We’re getting used to seeing companies, government agencies, and even museums ask for unnecessarily broad copyright terms in their photo contests. Some go as far as having photographers surrender all copyright to the images they enter. Others want unrestricted rights to use photos in any way they see fit, including sublicensing to third parties. And, thankfully, some respect the rights of photographers and other creative artists. The latest example was brought to our attention by NANPA member Mark Larson and, while better than some, still has a few areas of concern.
Over the past two years, we have urged photographers to support the “Copyright Alternative in Small-Claims Enforcement Act of 2019” (the CASE Act). This bill would create a “small claims court” within the U.S. Copyright Office to handle copyright infringement claims from individual creators and small businesses. That would be enormously helpful for photographers and everyone in the creative community. It’s time to make one last push to get this bill over the finish line and time is of the essence.
Can an online publisher simply embed a photographer’s Instagram post in an online story without paying that photographer or obtaining express permission to do so? Unfortunately, a recent New York district court decision in Sinclair v. Ziff Davissuggests the answer is yes, as long as they do so consistent with Instagram’s various service agreements. While some online publishers have been embedding Instagram posts in their stories for a while, Sinclair is the first court decision that gives legal cover to the practice, leading some photographers to reassess how they use Instagram, and indeed all social media, going forward.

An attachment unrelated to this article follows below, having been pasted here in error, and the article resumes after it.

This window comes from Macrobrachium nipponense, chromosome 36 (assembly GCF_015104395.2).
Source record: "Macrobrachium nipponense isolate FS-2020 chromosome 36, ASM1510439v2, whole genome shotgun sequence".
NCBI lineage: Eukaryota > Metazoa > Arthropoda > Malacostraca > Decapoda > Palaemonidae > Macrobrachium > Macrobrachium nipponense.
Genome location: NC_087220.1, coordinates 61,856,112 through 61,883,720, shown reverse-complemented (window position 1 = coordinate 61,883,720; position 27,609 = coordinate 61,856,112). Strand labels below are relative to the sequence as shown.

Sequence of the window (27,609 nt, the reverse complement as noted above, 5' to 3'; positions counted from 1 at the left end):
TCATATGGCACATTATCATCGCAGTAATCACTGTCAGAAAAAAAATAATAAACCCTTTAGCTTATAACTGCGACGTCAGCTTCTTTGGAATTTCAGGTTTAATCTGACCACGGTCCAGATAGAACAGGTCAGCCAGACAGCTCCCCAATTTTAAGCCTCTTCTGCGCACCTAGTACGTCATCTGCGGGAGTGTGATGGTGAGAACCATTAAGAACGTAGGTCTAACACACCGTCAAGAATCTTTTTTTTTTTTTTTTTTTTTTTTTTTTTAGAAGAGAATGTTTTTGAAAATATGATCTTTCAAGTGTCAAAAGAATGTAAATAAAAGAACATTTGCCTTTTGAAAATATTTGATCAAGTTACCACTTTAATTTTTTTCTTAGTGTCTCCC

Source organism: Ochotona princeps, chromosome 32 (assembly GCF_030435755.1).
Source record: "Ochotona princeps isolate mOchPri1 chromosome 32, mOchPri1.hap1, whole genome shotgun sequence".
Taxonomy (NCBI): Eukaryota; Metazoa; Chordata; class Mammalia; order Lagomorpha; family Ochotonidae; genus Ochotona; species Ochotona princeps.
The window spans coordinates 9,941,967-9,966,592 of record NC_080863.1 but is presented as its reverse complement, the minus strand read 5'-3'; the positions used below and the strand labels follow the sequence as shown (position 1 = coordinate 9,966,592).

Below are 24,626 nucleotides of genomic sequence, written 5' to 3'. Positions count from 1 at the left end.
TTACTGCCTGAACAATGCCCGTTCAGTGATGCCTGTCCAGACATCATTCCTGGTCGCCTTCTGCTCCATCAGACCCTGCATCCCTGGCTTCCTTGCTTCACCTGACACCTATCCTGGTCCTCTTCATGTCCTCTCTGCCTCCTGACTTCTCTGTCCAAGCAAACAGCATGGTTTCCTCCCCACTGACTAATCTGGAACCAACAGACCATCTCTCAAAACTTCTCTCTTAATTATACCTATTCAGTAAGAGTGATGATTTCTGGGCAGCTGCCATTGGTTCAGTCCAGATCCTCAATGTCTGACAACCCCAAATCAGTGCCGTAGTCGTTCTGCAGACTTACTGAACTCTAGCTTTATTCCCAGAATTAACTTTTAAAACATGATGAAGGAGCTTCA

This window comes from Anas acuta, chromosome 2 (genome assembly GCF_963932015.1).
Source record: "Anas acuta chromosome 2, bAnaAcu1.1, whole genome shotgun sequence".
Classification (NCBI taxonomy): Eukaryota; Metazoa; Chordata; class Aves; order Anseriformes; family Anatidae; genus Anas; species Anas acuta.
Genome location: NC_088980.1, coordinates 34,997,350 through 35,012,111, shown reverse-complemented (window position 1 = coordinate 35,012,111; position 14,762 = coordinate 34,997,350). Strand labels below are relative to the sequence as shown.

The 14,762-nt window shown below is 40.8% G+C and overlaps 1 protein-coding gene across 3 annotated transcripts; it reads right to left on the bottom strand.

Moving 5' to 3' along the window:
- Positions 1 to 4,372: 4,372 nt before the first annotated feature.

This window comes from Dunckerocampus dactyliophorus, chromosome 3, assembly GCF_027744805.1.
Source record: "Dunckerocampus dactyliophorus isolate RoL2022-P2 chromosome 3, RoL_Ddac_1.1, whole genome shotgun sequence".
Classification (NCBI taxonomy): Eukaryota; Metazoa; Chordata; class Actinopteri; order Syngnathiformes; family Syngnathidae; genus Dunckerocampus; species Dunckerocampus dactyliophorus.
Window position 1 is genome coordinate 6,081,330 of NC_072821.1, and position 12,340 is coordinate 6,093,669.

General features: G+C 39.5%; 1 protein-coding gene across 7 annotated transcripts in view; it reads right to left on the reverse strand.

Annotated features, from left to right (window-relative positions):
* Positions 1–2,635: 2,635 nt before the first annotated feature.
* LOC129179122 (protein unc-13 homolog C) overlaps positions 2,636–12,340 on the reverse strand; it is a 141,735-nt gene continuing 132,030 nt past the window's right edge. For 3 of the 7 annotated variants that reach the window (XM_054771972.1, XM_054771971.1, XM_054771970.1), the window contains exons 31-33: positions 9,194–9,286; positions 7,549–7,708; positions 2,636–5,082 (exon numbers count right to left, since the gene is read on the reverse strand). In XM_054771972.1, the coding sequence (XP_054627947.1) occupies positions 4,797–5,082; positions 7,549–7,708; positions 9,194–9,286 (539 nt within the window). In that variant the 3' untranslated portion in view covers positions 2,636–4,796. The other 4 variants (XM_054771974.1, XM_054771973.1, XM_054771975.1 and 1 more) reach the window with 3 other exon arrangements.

Google Images will now include IPTC creator, credit and copyright information . . . if you have it in the image file. In Lightroom, Bridge and other software, you can apply IPTC metadata with presets.
In late September, Google announced that, in a major update to Google Images, it would be adding “rights-related meta data,” where available, to photos. Collaborating with CEPIC, a coordinating body of stock and news agencies, museums, libraries and art galleries, and IPTC, the “global standards body of the news media,” Google designed a way to access the Creator and Credit metadata for photos. That is, assuming you’ve included the metadata in your original upload. Google will also be adding copyright notices in the near future.